Skip to main content

Recalling my meeting with top 'Gandhian' TU leader who had issues with his own organization

By Rajiv Shah/ Jay Narayan Vyas, former BJP minister in Gujarat, is right now writing long profiles of some of the well-known names who he thinks have contributed immensely to society and polity. Currently no more in good books of the BJP leadership, Vyas has been even critical of several of Modi policies, including the three recent agricultural Acts – something he has been justifying by stating that even Subramaniam Swamy, a Rajya Sabha MP, has been doing so, which is his – and Swamy’s – “right.” At least this what I have found him stating on Gujarati TV channels as also on Facebook.
Be that as it may, one of the profiles which Vyas recently wrote on, and which appeared as a two-series article on his Facebook timeline, was that of Arvind Buch, who headed the trade union founded by Mahatma Gandhi, Majur Mahajan. I got interested in it because I recall meeting him in 1981 during my visit to Ahmedabad. At that I was with the semi-Left “Link” weekly in Delhi. In Ahmedabad, I decided to write an article on trade union movement in Gujarat.
My father-in-law, then working in a textile mill and a member of the Gandhian trade union, got me an appointment with Buch, whom I first met Ahmedabad’s Majur Mahajan office along with him. He told me, “We will have dinner together here tomorrow. Will bhakhri shaak do?” I answered, “Sure!” He asked me to come on the next day, and I promptly did. He didn’t offer me the simple bhakhri shaak, which he had offered me as dinner the previous day. He took me instead to one of then topmost Ahmedabad hotel, Cama, in his Ambassador car.
What type of trade union leader was he, I asked myself, but refused to question him, as I wanted to "taste" Cama food. On reaching Cama’s restaurant, he asked me what food would I like to have. I ordered whatever I understood from the meno, as I was not used to taking food in such high profile hotels – I couldn’t even remotely afford it, as my pay was pretty low, less than Rs 500 per month. Finding that I was shy, he ordered for juice and dessert for me.
I still didn’t understand why he had taken me to Cama. After all, at least in appearance he was simple -- he wore khadi. I told him my idea of writing an article on worker class movement in Gujarat. At that time, “Link” appeared to be rated highly, even though journalists working in the weekly were paid poor. Perhaps this is the reason why Buch wanted to tell me what was happening inside Majur Mahajan – or Textile Labour Association (TLA), as it was known in English, especially its internal problems.
Ela Bhatt
“You may write you wish. It is your choice”, Buch told me frankly. “However, I wish to tell you why Elaben Bhatt broke Self-Employed Women’s Association (SEWA) from TLA.” He told me how SEWA, of which he was chairman, existed as part of TLA, but qualified Elaben Bhatt's move as an effort to gain importance. He went at length criticising Elaben Bhatt, a grand old lady (she is 87 now) who is currently chancellor of the Gujarat Vidyapith, established by Gandhiji. Perhaps he thought I had come to investigate SEWA-TLA differences – something which I was least interested in.
I asked him instead what he thought was the aim of the trade union movement, its relations with industrialists, whether TLA stood for organizing working class for a longer struggle instead of believing in what Gandhiji I thought believed in – that industrialists and workers should have a cordial relations, and that tycoons should act as “trustees” of workers, and so on. He answered all these questions, perhaps failing to understand why was I asking these instead of querying on the quarrel with Elaben Bhatt, which was uppermost in his mind.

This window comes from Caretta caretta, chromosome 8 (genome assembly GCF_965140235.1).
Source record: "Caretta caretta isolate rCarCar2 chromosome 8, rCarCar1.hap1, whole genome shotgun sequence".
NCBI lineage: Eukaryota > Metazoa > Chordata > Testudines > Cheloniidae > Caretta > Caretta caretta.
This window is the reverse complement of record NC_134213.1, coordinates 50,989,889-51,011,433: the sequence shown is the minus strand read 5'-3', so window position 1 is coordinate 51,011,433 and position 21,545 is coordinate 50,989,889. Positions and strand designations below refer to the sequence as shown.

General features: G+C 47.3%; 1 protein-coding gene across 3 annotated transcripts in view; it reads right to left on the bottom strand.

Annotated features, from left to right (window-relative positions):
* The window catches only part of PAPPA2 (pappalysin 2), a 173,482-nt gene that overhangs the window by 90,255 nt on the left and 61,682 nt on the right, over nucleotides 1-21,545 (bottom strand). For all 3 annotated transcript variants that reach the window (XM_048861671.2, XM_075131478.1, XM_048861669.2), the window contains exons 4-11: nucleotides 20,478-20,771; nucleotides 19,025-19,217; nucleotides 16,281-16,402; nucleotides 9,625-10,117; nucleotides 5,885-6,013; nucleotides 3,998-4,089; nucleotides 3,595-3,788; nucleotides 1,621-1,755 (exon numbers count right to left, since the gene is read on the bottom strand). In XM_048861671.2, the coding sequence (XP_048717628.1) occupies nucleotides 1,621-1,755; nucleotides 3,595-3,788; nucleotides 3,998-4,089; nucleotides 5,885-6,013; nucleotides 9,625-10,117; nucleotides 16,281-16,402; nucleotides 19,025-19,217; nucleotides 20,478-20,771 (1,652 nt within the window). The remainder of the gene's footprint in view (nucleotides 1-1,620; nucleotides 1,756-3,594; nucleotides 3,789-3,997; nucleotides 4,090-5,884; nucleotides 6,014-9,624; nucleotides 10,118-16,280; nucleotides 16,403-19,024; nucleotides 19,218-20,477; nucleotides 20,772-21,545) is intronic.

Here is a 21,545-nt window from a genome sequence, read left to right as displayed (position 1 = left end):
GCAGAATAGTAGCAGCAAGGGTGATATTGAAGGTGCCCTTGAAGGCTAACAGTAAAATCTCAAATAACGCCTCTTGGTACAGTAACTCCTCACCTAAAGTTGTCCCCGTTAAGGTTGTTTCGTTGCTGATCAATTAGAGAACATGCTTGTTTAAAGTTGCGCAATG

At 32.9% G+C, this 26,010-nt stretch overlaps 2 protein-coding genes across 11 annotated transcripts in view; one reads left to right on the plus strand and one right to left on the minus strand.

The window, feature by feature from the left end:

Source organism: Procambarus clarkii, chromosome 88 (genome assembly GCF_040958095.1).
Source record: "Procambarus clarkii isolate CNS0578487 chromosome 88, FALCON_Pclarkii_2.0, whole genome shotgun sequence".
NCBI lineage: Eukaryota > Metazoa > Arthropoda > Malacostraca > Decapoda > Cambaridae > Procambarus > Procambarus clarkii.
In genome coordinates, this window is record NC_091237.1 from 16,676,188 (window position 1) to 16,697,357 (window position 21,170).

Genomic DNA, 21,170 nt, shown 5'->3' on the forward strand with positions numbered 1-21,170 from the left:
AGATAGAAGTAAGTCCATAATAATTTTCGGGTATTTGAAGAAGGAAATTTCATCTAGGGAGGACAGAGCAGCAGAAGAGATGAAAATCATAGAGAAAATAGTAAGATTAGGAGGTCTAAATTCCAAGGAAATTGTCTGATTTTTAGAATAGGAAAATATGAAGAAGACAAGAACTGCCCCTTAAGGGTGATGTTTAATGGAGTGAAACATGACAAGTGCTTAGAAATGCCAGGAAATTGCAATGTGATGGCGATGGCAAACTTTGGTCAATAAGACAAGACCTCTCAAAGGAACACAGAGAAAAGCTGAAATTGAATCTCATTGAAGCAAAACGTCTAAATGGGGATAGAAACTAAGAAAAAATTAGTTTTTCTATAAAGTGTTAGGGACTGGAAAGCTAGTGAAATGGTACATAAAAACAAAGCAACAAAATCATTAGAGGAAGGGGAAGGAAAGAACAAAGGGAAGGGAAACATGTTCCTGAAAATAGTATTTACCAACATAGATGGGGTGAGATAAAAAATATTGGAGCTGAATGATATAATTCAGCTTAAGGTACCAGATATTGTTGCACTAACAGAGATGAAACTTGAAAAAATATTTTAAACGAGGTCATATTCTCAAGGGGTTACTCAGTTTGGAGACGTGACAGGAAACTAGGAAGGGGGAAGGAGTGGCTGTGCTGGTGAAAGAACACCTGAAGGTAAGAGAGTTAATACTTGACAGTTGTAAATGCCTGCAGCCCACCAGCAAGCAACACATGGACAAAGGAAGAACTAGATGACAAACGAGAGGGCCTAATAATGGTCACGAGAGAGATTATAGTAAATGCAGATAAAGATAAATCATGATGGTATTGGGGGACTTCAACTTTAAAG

I met several union leaders, including those attached with CPI and CPI-M, as also Elaben Bhatt. I went to Delhi and wrote an article, whose clip I don’t have now: How the textile mills were collapsing, how the TLA was failing to stand up for workers; that the Left, especially CPI-M was living in the make-believe world that one cannot think of Gujarat without its trade union wing, Centre of Indian Trade Unions, how Elaben Bhatt was organizing self-employed women (I qualified her as Gandhian socialist), and so on.

Comments

Unknown said…
Good to Know about him. I am Babubhai Vaghela from Ahmedabad. Thanks.

TRENDING

Dangerous trend? Castes, communities making efforts to infiltrate IAS at entry level

Inside IAS academy, Mussoori By Rajiv Shah/ The other day, I was talking to a former colleague of the Times of India, Ahmedabad. I have known him as one of the reasonable and rational journalists. He later served in a TV. When in TV, he would often tell me anecdotes of how they would report events if they failed to reach the spot on time: “We would just say, here the attack took place, and that was the place from where the attackers attacked.”

When Ahmed Patel opined: It's impossible to win a poll in Gujarat if you're a Muslim

By Rajiv Shah/ Ahmed Patel has passed away. It is indeed sad that he became another Covid victim, like thousands of others across the world. His loss appears to have been particularly felt in the Congress corridors. I know how some party leaders from Gujarat would often defend him even if one “negative” remark was made on him. “I personally cannot tolerate any criticism of Ahmedbhai”, Shaktisinh Gohil, Rajya Sabha MP from Gujarat, appointed Bihar in charge ahead of recent assembly polls, told me about a couple of years ago during a tete-e-tete in Ahmedabad.

World of Mahabharata is stacked against women, today things aren't much different

Controversial American Indologist Audrey Truschke , associate professor of South Asian history at Rutgers University, Newark, in a detailed essay, “The living Mahabharata”, points to how “immorality, sexism, politics, war” in the “polychromatic Indian epic pulses with relevance to the present day”.  ***